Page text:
Ayse Birsel was born in Turkey, a land of contrasts. Birsel and her designs are combinations of contrasting points of view. Like her homeland, where thoroughly modern ideas and practices exist side-by-side with centuries-old structures and customs, Birsel’s designs make everything work. Born in the port city of Izmir, the Turkish name for Smyrna, a town more than 2,000 years old, Birsel absorbed a Mediterranean cosmopolitanism.
She studied industrial design at Middle Eastern Technical University in Ankara, the capital of Turkey, from 1981 to 1985. A Fulbright scholarship brought her to the Pratt Institute in New York for work on her Masters [Master’s] degree. At Pratt, Ayse especially remembers Bruce Hannah, Rowena Reed, and Peter Barna, from whom she learned a “no-nonsense” view of design—as Ayse says, a way of “distilling problems, solutions, and forms to their essence.” This became her design perspective—distilling problems to reveal novel answers.
With charming bluntness, Ayse tells people that “being an outsider” is a big help.
“Because I’m curious of so many things, I find it easy to collaborate with people who can teach me,” she says. Her openness to new ideas comes in handy in the world of design. She thinks designers benefit from being apart, from being able to observe from the outside without prejudice.
Such a perspective leads her to enjoy working with organizations that embrace change. “I’m not very good at giving new form to old answers.” Design for Ayse is a selfish process. She designs because she likes to. Though innovation is often the result of her work, it is never the goal. “Too much emphasis on innovation produces too much junk,” she says. So Ayse is always asking “Why?” and “Why not?” Collaboration leads to synthesis.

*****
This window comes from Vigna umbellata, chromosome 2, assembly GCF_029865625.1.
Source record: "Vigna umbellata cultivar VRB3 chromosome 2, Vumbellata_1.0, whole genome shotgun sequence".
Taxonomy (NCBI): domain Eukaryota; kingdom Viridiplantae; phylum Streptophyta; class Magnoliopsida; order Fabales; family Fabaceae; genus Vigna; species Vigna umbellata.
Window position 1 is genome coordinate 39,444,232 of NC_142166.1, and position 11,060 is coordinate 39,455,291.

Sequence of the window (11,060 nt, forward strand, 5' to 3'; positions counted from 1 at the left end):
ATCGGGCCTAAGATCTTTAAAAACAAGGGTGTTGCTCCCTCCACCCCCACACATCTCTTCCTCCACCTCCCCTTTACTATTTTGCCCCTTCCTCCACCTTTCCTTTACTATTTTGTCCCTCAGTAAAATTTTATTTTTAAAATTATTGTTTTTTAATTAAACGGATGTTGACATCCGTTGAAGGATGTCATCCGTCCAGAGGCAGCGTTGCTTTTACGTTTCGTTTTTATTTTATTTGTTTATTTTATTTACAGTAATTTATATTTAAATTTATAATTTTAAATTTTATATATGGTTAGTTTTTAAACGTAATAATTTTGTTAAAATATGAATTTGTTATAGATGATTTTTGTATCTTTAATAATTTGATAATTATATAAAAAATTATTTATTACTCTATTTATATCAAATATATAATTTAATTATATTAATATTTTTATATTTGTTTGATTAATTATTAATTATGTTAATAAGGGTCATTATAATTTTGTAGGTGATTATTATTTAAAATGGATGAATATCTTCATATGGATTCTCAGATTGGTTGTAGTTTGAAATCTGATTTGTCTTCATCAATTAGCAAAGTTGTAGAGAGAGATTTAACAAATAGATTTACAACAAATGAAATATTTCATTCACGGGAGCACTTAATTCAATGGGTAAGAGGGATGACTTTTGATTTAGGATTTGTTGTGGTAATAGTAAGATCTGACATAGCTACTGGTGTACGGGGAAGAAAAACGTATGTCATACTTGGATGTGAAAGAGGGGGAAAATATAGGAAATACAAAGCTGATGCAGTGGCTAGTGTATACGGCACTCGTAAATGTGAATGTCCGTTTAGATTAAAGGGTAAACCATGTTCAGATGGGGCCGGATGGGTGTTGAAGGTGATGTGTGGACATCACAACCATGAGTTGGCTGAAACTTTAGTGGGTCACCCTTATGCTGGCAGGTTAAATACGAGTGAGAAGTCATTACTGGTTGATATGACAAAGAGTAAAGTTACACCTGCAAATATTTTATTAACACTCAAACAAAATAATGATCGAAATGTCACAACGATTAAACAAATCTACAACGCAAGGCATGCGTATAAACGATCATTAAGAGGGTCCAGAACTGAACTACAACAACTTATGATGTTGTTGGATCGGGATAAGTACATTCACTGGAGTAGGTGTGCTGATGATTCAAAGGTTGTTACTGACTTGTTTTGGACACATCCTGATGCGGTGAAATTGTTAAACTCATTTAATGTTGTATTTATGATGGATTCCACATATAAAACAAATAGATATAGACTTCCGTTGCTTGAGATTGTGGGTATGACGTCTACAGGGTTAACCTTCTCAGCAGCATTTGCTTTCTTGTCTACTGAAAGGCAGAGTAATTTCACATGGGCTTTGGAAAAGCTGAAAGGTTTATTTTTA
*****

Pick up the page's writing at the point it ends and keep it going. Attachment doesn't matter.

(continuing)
Her thesis at Pratt, “The Water Room,” won an ID Award for Concepts and the Design of the Future competition in Japan. She then designed a collection of office accessories with Bruce Hannah. In 1995, she designed a combination bidet and toilet for Japanese manufacturer Toto. In June 1997, she began work on the Resolve office system. Later, Birsel’s design with husband Bibi Seck—Teneo Storage Furniture—achieved widespread acclaim. Her next collaboration with Seck for Herman Miller, Overlay, is a system of freestanding, movable walls designed to transform the open office.
Birsel is also the creator of Design the Life You Love—a book, online course, in-person workshop, and podcast—that teaches non-designers how to create a meaningful life. “Our lives are our biggest design projects,” she says. “What fascinates me is to solve problems and try to make people’s lives better, whether it’s through products or simply through the process of design.”